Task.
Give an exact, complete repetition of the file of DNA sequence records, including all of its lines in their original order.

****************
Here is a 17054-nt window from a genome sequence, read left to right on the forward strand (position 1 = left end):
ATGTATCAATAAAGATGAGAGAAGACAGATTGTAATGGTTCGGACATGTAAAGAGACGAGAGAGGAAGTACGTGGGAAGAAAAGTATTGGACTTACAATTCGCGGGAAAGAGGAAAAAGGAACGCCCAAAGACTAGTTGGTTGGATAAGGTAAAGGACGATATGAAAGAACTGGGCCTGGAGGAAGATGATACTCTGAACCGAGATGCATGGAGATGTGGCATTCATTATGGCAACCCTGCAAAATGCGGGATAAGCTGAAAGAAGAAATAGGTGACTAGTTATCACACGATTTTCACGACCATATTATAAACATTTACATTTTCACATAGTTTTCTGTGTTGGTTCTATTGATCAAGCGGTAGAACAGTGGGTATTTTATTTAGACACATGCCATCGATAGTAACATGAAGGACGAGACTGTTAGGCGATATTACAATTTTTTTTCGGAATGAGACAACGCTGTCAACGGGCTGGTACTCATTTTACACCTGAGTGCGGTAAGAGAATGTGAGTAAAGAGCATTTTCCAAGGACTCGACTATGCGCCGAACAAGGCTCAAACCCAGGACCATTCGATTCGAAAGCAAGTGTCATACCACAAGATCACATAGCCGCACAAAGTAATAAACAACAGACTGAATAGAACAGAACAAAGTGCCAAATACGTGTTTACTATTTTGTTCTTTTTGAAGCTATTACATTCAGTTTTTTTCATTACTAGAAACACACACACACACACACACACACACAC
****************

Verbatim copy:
Here is a 17054-nt window from a genome sequence, read left to right on the forward strand (position 1 = left end):
ATGTATCAATAAAGATGAGAGAAGACAGATTGTAATGGTTCGGACATGTAAAGAGACGAGAGAGGAAGTACGTGGGAAGAAAAGTATTGGACTTACAATTCGCGGGAAAGAGGAAAAAGGAACGCCCAAAGACTAGTTGGTTGGATAAGGTAAAGGACGATATGAAAGAACTGGGCCTGGAGGAAGATGATACTCTGAACCGAGATGCATGGAGATGTGGCATTCATTATGGCAACCCTGCAAAATGCGGGATAAGCTGAAAGAAGAAATAGGTGACTAGTTATCACACGATTTTCACGACCATATTATAAACATTTACATTTTCACATAGTTTTCTGTGTTGGTTCTATTGATCAAGCGGTAGAACAGTGGGTATTTTATTTAGACACATGCCATCGATAGTAACATGAAGGACGAGACTGTTAGGCGATATTACAATTTTTTTTCGGAATGAGACAACGCTGTCAACGGGCTGGTACTCATTTTACACCTGAGTGCGGTAAGAGAATGTGAGTAAAGAGCATTTTCCAAGGACTCGACTATGCGCCGAACAAGGCTCAAACCCAGGACCATTCGATTCGAAAGCAAGTGTCATACCACAAGATCACATAGCCGCACAAAGTAATAAACAACAGACTGAATAGAACAGAACAAAGTGCCAAATACGTGTTTACTATTTTGTTCTTTTTGAAGCTATTACATTCAGTTTTTTTCATTACTAGAAACACACACACACACACACACACACACAC